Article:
The initial antibiotic regimens for foot infections are empirical.4.9 Once cultures of the infected wound are available, healthcare providers can streamline therapy. For mild infections, amoxicillin clavulanate and cephalexin are acceptable options.9 In the early 2000s, the FDA approved ertapenem, linezolid, and piperacillin-tazobactam for the treatment of complicated diabetic foot infections.9 Although the duration of treatment is based on severity, most patients’ infections resolve within 1 to 2 weeks. Infections associated with osteomyelitis typically require 4 to 6 weeks of therapy. Severe diabetic foot infections require surgical intervention. The Infectious Diseases Society of America (IDSA) recommends patients with diabetes receive wound care, including debridement, pressure redistribution, and wound dressing.9 IDSA guidelines emphasize that diabetic foot care teams should include a clinical microbiology specialist, an infectious disease specialist, and a surgeon.9
Patients taking antibiotics may experience digestive problems such as loss of appetite, nausea, and vomiting. Pharmacists should advise patients to avoid alcohol, take medication as prescribed whole, and use probiotics.10 Pharmacists have a responsibility to encourage patient adherence for the duration of therapy to prevent recurrence of the infection.
Foot care is extremely important for all patients with diabetes. An important facilitator of diabetes foot care is patient education. With the right knowledge, patients can conduct self-examinations and adhere to their clinical trials. Pharmacists are crucial in this process and can successfully promote positive preventive care practices.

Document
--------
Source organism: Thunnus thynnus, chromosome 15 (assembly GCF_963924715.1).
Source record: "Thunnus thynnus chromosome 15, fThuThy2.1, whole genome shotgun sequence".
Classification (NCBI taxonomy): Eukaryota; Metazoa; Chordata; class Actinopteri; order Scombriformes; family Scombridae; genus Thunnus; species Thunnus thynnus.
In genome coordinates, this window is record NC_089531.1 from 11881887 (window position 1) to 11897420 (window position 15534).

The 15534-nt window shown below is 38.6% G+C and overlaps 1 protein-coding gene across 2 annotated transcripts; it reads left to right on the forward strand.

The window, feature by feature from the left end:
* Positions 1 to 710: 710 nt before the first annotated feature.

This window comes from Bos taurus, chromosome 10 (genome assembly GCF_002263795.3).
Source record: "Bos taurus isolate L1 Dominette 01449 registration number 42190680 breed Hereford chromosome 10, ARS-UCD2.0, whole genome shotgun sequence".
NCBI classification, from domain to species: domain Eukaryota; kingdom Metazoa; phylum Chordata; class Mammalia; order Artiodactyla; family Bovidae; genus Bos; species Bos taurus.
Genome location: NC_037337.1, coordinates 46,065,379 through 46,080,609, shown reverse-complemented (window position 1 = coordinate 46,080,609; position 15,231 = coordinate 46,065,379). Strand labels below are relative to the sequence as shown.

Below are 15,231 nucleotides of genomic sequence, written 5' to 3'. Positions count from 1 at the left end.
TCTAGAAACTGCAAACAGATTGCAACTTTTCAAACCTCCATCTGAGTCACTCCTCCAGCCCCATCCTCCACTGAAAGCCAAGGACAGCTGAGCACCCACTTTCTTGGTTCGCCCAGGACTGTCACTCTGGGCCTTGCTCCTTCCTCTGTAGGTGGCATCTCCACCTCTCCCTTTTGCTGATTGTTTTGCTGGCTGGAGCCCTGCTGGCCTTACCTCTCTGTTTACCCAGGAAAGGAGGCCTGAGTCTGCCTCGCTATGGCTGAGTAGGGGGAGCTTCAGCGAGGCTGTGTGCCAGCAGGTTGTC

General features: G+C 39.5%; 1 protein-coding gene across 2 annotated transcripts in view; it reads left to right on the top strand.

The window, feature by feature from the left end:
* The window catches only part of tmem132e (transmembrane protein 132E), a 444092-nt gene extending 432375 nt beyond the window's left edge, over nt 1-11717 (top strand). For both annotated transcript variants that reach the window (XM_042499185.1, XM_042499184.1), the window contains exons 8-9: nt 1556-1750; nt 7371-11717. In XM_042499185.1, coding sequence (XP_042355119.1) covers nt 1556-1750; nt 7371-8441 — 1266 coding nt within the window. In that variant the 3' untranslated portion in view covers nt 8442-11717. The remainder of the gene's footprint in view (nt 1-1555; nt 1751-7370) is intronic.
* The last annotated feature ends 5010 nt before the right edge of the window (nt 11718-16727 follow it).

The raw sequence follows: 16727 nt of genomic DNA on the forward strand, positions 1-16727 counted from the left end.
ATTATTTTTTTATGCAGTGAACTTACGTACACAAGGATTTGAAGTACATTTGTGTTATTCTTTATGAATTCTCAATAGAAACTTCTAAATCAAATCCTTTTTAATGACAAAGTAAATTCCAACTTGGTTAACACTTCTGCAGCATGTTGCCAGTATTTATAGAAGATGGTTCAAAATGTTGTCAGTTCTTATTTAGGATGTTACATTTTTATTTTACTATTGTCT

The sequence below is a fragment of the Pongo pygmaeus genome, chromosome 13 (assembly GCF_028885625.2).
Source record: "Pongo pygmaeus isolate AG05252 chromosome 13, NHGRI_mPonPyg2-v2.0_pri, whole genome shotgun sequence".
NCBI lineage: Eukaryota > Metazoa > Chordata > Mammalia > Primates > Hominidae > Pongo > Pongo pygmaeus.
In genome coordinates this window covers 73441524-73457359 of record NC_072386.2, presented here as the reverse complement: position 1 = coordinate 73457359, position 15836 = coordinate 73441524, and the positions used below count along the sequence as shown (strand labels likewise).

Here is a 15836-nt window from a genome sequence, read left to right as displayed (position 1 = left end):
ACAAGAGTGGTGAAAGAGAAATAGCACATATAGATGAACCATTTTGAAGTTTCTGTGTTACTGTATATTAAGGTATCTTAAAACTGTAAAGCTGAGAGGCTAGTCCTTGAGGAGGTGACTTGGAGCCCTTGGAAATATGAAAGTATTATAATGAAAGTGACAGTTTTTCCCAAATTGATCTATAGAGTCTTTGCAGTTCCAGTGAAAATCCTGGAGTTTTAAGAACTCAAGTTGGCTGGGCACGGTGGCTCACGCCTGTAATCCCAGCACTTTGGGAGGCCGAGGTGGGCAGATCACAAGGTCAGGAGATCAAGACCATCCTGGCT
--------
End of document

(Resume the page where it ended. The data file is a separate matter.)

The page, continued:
About the author
Karisse Lora is a PharmD Candidate at the University of Connecticut School of Pharmacy at Storrs.
1. Yazdanpanah L, Shahbazian H, Nazari I, et al. Incidence and risk factors of diabetic foot ulcers: a population-based diabetic foot cohort (ADFC study) – two-year follow-up study. Int J Endocrinol. 2018;2018:7631659. doi: 10.1155/2018/7631659
2. Frequently Asked Questions: Diabetic Foot Ulcers. University of Michigan Health. Accessed July 11, 2022. https://www.uofmhealth.org/conditions-treatments/podiatry-foot-care/frequently-asked-questions-diabetic-foot-ulcers
3. Bandyk DF. The diabetic foot: pathophysiology, evaluation and treatment. Semin Vasc Surg. 2018;31(2-4):43-48. doi:10.1053/j.semvascsurg.2019.02.001
4. Gemechu FW, Seemant F, Curley CA. Diabetic foot infections. Am Fam Arts. 2013;88(3):177-184.
5. Boulton AJM, Armstrong DG, Kirsner RS, et al. Diagnosis and treatment of diabetic foot complications. American Diabetes Association; 2018.
6. Song K, Rooms AR. Diabetic foot care. In: StatPearls. Stat Pearls Publishing; May 1, 2022.
7. Diabetes and your feet. CDC. Updated May 7, 2021. Accessed July 11, 2022. https://www.cdc.gov/diabetes/library/features/healthy-feet.html
8. Srivasta SB. Minor foot disorders. In: Berardi RR, ed. Handbook of Nonprescription Medicines: An Interactive Approach to Self-Care. 20th ed. American Pharmacists Association; 2009.
9. Lipsky BA, Berendt AR, Cornia PB, et al; Infectious Diseases Society of America. 2012 Infectious Diseases Society of America clinical practice guideline for the diagnosis and treatment of diabetic foot infections. Clin Infect Dis. 2012;54(12):e132-e173. doi:10.1093/cid/cis346
10. How to Reduce the Side Effects of Antibiotics. UPMC Health Beat. January 8, 2016. Accessed July 11, 2022. https://share.upmc.com/2016/01/how-to-reduce-side-effects-of-antibiotics/